Will Self-Driving Cars Make Traffic Worse?

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A study by the World Economic Forum and Boston Consulting Group took a look at how the introduction of self-driving cars, or autonomous vehicles (AVs) in Boston might affect future traffic in the city.  To do this, a traffic simulation model was developed to contrast current traffic flow and patterns with hypothetical traffic incorporating AVs.  The model ran a scenario incorporating both personal and shared AVs (these are self-driving vehicles with shared usage rather than personally owned by an individual or family).  The study resulted in three main findings:

  1. The use of shared AVs would result the overall number of cars within the city of Boston by about 15%.  However, the total number of miles traveled would increase by 16%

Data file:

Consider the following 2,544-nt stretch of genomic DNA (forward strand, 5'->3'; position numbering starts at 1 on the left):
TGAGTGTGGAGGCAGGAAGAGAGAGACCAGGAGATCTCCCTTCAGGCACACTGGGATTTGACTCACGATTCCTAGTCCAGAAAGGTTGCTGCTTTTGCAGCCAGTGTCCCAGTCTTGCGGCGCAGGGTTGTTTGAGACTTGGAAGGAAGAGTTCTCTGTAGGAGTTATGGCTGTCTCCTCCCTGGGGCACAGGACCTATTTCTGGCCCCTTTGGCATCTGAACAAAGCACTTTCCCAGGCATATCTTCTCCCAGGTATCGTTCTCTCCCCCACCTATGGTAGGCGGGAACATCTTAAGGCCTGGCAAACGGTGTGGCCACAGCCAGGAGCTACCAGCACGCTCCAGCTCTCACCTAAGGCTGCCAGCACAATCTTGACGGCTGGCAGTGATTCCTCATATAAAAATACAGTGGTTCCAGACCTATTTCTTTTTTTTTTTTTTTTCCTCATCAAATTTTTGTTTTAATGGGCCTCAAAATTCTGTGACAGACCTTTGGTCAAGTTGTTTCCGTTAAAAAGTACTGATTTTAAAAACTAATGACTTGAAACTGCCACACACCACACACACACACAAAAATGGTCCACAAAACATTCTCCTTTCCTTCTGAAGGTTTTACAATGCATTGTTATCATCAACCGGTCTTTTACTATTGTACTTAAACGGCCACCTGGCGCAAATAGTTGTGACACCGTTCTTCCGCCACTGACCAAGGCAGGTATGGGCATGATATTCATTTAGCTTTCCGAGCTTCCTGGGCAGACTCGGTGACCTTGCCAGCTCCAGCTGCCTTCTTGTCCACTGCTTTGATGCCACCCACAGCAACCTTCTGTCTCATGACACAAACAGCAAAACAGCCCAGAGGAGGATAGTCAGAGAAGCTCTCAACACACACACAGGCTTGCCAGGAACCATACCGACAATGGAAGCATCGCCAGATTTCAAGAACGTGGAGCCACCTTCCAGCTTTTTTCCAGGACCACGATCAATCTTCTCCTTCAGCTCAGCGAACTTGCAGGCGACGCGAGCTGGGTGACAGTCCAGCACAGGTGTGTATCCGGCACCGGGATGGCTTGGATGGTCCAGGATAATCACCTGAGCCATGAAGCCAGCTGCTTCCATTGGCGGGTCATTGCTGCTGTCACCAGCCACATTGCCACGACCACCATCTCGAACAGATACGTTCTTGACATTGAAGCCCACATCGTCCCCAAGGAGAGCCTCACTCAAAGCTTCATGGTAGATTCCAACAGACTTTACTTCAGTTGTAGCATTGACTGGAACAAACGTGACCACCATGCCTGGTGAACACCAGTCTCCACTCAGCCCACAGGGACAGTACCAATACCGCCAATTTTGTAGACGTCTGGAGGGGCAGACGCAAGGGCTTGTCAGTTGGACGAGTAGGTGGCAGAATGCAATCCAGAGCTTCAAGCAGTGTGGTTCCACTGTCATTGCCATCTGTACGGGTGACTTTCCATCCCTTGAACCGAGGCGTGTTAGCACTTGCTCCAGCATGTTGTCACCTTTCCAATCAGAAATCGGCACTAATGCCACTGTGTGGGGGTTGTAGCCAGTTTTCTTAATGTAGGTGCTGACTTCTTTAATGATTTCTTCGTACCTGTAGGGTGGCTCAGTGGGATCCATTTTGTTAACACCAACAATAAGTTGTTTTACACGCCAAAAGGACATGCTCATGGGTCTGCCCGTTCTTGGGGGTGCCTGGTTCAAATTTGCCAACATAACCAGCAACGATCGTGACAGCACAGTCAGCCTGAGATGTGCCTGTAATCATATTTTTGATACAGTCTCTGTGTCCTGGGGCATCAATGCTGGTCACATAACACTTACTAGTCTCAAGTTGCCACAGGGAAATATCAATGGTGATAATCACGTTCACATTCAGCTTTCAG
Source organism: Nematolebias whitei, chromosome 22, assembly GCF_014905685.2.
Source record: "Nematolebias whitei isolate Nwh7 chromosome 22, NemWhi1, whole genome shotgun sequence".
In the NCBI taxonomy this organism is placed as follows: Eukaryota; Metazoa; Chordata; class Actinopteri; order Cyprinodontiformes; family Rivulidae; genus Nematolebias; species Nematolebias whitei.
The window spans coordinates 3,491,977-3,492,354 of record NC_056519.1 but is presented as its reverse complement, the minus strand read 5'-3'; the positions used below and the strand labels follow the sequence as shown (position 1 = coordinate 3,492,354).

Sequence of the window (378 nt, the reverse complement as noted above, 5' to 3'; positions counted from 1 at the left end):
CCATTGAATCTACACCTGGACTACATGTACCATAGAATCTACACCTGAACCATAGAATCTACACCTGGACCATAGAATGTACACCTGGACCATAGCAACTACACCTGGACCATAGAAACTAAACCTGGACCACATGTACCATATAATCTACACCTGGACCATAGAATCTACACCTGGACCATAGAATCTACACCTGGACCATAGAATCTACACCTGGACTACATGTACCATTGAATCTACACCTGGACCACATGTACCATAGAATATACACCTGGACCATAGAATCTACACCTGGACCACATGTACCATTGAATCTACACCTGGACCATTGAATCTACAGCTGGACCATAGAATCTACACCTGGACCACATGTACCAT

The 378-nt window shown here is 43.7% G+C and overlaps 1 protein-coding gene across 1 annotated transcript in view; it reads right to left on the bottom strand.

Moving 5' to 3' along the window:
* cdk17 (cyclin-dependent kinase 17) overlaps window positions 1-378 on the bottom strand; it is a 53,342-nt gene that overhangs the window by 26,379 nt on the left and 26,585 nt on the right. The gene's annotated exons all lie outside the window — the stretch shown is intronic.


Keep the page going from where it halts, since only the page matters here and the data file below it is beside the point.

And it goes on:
2. Traffic congestion in downtown Boston would worsen as people opt for shared AVs over using public transportation.  The model estimated that the average travel time in downtown Boston would increase by 5.5%. On the flip side, areas where residents rely more heavily on personal vehicles over public transportation would see a decrease in travel time as people switch to using shared AVs over personal car ownership.
  3. The use of shared AVs would dramatically reduce the amount of parking spaces needed.
Modelled traffic flow in Boston comparing current traffic conditions with future conditions incorporating self-driving vehicles. Source: Source: World Economic Forum, BCG analysis.

Modelled traffic flow in Boston comparing current traffic conditions with future conditions incorporating self-driving vehicles. Source: Source: World Economic Forum, BCG analysis.

The Study

Reshaping Urban Mobility with Autonomous Vehicles Lessons from the City of Boston, World Economic Forum and The Boston Consulting Group

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